Boxer, Beetle

First, here is the web site for the novel Boxer, Beetle.

The novel is prefaced by two quotes. The first is from Jane Jacobs, from her landmark book The Death and Life of Great American Cities. The second:

"Dissonance is the truth about harmony." -- Theodor Adorno, Aesthetic Theory

Who knew?

I don't follow trends in fiction generally, or even in various fictional genres, but I have taken note of several contemporary Jewish novelists who have immersed their imaginations in the cultural environments that would have been familiar to their great grandparents, often incorporating real historical figures, or creating alternate histories. Michael Chabon and Joseph Skibell come immediately to mind.  I suppose then it should not be too surprising that Esperanto and its Eastern European Jewish creator L. L. Zamenhof would appear in this fiction. Ned Bauman's novel, published in 2010, can be added to this list.

Entomologists, eugenicists, Nazis, and a Jewish boxer occupy this scenario. Chapter 10 (Autumn 1881) incorporates the real history of artificial languages into the fiction. Erasmus Erskine insists that in a true philosophical language, ambiguity would be eliminated. There is speculation about an alleged archaeological finding of a legendary ancient advanced civilization and the language its inhabitants would have spoken. Sudre's musical language Solresol is mentioned as is perhaps the oldest recorded example of an artificial language, produced in the 12th century by St. Hildegard. The era of a priori constructed languages is mentioned. In the same era in which pogroms in Eastern Europe are feared on a daily basis, Erskine pursues his project, until in January 1890 Erskine completes "the 998-page first draft of the Pangaean Grammar and Lexicon." Zamenhof's native city of Bialystok is also part of the story.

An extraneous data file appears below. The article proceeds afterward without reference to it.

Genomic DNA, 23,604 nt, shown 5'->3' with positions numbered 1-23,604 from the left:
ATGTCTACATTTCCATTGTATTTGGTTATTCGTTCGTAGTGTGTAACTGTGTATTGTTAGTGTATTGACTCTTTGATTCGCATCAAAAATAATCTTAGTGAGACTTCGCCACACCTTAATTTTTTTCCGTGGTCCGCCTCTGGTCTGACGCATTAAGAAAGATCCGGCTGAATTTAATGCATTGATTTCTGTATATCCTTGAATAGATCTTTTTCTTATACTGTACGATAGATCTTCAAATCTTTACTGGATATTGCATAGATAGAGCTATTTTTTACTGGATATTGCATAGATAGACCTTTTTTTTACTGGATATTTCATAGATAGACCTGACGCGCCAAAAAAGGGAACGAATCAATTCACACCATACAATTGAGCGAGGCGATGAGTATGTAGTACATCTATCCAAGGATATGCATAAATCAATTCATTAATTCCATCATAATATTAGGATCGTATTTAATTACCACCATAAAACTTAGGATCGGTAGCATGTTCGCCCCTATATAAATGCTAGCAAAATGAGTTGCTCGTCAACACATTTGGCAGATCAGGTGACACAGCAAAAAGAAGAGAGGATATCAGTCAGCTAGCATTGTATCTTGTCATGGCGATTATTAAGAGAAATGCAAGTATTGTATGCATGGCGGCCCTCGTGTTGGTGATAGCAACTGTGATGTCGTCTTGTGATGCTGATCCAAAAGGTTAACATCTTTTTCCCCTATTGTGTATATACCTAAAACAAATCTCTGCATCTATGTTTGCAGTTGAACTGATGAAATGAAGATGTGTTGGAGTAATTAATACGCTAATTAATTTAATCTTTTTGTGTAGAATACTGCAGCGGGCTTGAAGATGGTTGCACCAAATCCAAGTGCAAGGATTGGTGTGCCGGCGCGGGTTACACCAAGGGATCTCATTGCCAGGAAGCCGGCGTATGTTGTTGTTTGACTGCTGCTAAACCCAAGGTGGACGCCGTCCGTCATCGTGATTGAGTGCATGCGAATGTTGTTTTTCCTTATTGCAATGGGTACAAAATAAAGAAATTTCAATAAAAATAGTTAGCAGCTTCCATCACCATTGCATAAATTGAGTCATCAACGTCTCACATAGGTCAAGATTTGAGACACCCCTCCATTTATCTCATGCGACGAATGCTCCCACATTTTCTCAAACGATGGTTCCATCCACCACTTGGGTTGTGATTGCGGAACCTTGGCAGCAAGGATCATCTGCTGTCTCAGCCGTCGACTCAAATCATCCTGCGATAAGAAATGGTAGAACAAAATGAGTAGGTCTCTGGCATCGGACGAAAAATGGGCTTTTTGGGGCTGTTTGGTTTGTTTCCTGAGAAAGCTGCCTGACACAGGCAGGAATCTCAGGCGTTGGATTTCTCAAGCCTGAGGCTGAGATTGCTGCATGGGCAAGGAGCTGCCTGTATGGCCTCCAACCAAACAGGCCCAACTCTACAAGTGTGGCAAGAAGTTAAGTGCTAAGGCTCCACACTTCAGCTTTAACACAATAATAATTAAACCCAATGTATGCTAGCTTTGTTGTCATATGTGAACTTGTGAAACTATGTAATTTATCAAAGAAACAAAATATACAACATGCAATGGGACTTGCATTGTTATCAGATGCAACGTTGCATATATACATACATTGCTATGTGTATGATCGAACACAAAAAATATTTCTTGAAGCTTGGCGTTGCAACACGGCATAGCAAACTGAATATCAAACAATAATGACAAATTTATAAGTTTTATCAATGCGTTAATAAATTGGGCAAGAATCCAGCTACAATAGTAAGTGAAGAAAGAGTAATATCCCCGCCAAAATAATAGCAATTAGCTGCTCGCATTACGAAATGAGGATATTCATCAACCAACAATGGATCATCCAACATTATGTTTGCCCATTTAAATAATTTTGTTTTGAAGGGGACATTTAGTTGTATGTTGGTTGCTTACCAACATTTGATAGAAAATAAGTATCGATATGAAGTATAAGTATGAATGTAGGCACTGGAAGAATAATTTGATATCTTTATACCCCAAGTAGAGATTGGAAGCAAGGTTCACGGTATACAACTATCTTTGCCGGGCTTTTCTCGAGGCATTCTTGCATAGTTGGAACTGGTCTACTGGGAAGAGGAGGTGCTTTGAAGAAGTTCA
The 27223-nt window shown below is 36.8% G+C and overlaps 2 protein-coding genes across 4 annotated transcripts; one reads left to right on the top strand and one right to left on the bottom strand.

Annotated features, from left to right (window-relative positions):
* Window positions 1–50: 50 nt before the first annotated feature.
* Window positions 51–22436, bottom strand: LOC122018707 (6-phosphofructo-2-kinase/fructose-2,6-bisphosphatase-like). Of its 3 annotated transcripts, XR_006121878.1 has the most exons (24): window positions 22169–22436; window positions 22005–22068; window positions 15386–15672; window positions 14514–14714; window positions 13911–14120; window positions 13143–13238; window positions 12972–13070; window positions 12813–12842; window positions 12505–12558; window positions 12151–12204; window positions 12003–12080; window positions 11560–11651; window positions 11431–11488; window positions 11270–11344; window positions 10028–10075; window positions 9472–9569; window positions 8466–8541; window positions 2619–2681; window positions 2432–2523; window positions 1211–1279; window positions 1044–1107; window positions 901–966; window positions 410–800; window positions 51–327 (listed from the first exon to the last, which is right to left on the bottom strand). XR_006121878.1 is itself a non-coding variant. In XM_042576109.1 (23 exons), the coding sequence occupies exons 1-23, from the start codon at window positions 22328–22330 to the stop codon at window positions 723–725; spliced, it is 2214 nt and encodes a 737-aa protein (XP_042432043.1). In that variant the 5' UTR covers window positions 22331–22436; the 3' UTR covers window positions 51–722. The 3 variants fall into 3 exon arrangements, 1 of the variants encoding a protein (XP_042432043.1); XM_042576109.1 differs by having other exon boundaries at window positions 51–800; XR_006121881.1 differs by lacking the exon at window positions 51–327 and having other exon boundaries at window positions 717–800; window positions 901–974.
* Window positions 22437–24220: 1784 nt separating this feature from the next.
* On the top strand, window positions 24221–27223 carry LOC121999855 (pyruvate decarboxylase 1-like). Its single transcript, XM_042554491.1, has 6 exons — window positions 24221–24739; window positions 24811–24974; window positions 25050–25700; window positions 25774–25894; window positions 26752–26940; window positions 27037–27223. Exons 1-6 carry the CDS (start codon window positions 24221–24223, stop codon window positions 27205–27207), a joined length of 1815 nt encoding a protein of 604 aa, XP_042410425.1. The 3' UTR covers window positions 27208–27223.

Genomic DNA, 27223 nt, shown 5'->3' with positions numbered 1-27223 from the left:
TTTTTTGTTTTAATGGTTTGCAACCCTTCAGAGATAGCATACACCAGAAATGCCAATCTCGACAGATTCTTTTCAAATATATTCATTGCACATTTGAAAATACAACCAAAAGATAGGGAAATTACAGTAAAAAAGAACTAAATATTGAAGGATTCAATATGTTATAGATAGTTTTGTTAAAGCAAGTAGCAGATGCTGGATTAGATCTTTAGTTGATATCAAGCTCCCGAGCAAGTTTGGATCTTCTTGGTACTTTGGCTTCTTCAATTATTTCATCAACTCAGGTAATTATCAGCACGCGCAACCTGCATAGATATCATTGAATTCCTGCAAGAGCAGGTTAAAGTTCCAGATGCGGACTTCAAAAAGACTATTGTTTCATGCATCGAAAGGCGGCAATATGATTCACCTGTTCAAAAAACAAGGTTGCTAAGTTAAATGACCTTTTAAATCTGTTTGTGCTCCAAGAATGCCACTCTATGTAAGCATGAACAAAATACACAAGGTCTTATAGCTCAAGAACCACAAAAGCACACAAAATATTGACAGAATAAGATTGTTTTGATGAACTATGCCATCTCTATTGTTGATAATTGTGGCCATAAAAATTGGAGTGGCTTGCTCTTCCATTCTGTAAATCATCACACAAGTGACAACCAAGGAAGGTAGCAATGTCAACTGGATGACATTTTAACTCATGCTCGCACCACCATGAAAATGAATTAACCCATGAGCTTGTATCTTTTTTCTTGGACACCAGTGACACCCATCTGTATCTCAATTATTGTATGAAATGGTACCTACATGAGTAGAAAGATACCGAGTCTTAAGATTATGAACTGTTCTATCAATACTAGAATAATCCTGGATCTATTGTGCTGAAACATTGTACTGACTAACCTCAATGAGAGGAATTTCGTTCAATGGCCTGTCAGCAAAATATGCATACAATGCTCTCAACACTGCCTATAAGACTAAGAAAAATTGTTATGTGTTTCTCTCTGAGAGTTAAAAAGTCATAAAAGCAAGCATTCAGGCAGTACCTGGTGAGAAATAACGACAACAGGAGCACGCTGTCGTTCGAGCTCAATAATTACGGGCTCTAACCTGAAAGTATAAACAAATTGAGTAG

Erskine's friend Thurlow continues to discourage the project, mentioning Volapuk had already achieved success and was a far superior language than Pangaean and easier to learn. (The irony!) But Erskine is more irritated that someone of his acquaintance, Marcus Amersham, is working on his own artificial language Orba, and has a club devoted to it. Amersham's publications include forms to which the reader can subscribe promising to learn the language if 10 million other people do so. This fictional item is borrowed from real life Zamenhof's initial attempt to promote Esperanto.

Esperanto then makes its appearance: "But by 1901 Pangaean, Orba and Volapuk were all being swept aside by the onrush of Esperanto." A few paraphrased quotes from Zamenhof are adduced to demonstrate Zamenhof's Jewish motivation. Erskine learns about the forthcoming Delegation for
the Adoption of an International Auxiliary Language (which in real life selected the dark horse Ido, resulting in the famous Esperanto-Ido schism),  and is determined to counterpose Pangaean to the Jewish cosmopolitan Esperanto and mold his language accordingly. Erskine, apparently, is an anti-Semite and presumably a non-Jew.

The 1903 Delegation could not gain assent to its authority, and so no new language definitely triumphed. Bauman correctly describes Hitler's animosity to Esperanto and the Nazi extermination of Zamenhof's family, but adds the fictional element that Hitler bans Pangaean as well as Esperanto. To Stalin's real-life persecution of Esperantists is added Stalin's unverified anecdotal inability to learn Esperanto and purely fictional inability to learn the fictional Pangaean.

And now the final SPOILER: Erskine catches Thurlow with his wife, with a book of Orba grammar between them. Devastated, Erskine discards his notes for the third edition of the Pangaean Grammar and Lexicon.  I have deliberately kept this description as dry as possible, because the actual writing is hilarious.

And undoubtedly the balance of this award-nominated novel is equally as entertaining.

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